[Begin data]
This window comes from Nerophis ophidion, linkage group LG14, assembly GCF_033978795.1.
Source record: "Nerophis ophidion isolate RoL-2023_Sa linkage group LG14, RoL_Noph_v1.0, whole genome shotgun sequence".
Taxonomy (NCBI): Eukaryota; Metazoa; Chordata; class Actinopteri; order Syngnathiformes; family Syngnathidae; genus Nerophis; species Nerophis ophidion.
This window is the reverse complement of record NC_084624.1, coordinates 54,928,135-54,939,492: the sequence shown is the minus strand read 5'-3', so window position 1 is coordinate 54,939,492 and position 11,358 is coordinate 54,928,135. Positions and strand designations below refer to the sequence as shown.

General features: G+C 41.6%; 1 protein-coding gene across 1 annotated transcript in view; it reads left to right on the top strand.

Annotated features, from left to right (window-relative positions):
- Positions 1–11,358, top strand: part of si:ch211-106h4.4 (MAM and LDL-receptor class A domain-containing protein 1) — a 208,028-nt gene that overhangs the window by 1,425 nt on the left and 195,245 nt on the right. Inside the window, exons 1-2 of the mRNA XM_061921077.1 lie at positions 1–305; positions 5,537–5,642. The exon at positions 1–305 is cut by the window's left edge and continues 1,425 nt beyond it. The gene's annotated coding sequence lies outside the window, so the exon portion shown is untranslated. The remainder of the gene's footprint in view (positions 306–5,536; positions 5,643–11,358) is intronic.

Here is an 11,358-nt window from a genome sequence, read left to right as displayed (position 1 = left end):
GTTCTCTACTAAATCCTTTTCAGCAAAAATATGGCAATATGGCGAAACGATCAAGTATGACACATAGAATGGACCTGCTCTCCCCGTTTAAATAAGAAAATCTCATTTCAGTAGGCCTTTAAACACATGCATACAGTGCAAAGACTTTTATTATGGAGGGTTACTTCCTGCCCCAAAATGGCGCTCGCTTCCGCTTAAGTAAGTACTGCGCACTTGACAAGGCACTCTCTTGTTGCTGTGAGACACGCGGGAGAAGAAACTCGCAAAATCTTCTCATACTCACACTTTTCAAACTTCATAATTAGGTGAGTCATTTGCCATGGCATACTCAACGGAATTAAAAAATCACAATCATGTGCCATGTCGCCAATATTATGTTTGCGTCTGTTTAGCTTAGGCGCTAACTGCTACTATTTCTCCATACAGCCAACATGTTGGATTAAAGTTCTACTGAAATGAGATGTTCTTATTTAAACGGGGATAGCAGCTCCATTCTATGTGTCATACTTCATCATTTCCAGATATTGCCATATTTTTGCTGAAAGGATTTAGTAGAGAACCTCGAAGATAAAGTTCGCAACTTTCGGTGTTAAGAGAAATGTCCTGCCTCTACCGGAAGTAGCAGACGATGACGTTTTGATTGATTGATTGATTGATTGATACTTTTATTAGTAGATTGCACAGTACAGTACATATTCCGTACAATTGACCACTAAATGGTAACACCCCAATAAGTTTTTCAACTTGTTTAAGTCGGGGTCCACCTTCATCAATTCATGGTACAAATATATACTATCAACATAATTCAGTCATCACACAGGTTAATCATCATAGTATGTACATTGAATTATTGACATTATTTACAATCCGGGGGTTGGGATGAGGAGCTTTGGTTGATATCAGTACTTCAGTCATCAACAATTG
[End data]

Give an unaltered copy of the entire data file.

This window comes from Nerophis ophidion, linkage group LG14, assembly GCF_033978795.1.
Source record: "Nerophis ophidion isolate RoL-2023_Sa linkage group LG14, RoL_Noph_v1.0, whole genome shotgun sequence".
Taxonomy (NCBI): Eukaryota; Metazoa; Chordata; class Actinopteri; order Syngnathiformes; family Syngnathidae; genus Nerophis; species Nerophis ophidion.
This window is the reverse complement of record NC_084624.1, coordinates 54,928,135-54,939,492: the sequence shown is the minus strand read 5'-3', so window position 1 is coordinate 54,939,492 and position 11,358 is coordinate 54,928,135. Positions and strand designations below refer to the sequence as shown.

General features: G+C 41.6%; 1 protein-coding gene across 1 annotated transcript in view; it reads left to right on the top strand.

Annotated features, from left to right (window-relative positions):
- Positions 1–11,358, top strand: part of si:ch211-106h4.4 (MAM and LDL-receptor class A domain-containing protein 1) — a 208,028-nt gene that overhangs the window by 1,425 nt on the left and 195,245 nt on the right. Inside the window, exons 1-2 of the mRNA XM_061921077.1 lie at positions 1–305; positions 5,537–5,642. The exon at positions 1–305 is cut by the window's left edge and continues 1,425 nt beyond it. The gene's annotated coding sequence lies outside the window, so the exon portion shown is untranslated. The remainder of the gene's footprint in view (positions 306–5,536; positions 5,643–11,358) is intronic.

Here is an 11,358-nt window from a genome sequence, read left to right as displayed (position 1 = left end):
GTTCTCTACTAAATCCTTTTCAGCAAAAATATGGCAATATGGCGAAACGATCAAGTATGACACATAGAATGGACCTGCTCTCCCCGTTTAAATAAGAAAATCTCATTTCAGTAGGCCTTTAAACACATGCATACAGTGCAAAGACTTTTATTATGGAGGGTTACTTCCTGCCCCAAAATGGCGCTCGCTTCCGCTTAAGTAAGTACTGCGCACTTGACAAGGCACTCTCTTGTTGCTGTGAGACACGCGGGAGAAGAAACTCGCAAAATCTTCTCATACTCACACTTTTCAAACTTCATAATTAGGTGAGTCATTTGCCATGGCATACTCAACGGAATTAAAAAATCACAATCATGTGCCATGTCGCCAATATTATGTTTGCGTCTGTTTAGCTTAGGCGCTAACTGCTACTATTTCTCCATACAGCCAACATGTTGGATTAAAGTTCTACTGAAATGAGATGTTCTTATTTAAACGGGGATAGCAGCTCCATTCTATGTGTCATACTTCATCATTTCCAGATATTGCCATATTTTTGCTGAAAGGATTTAGTAGAGAACCTCGAAGATAAAGTTCGCAACTTTCGGTGTTAAGAGAAATGTCCTGCCTCTACCGGAAGTAGCAGACGATGACGTTTTGATTGATTGATTGATTGATTGATACTTTTATTAGTAGATTGCACAGTACAGTACATATTCCGTACAATTGACCACTAAATGGTAACACCCCAATAAGTTTTTCAACTTGTTTAAGTCGGGGTCCACCTTCATCAATTCATGGTACAAATATATACTATCAACATAATTCAGTCATCACACAGGTTAATCATCATAGTATGTACATTGAATTATTGACATTATTTACAATCCGGGGGTTGGGATGAGGAGCTTTGGTTGATATCAGTACTTCAGTCATCAACAATTG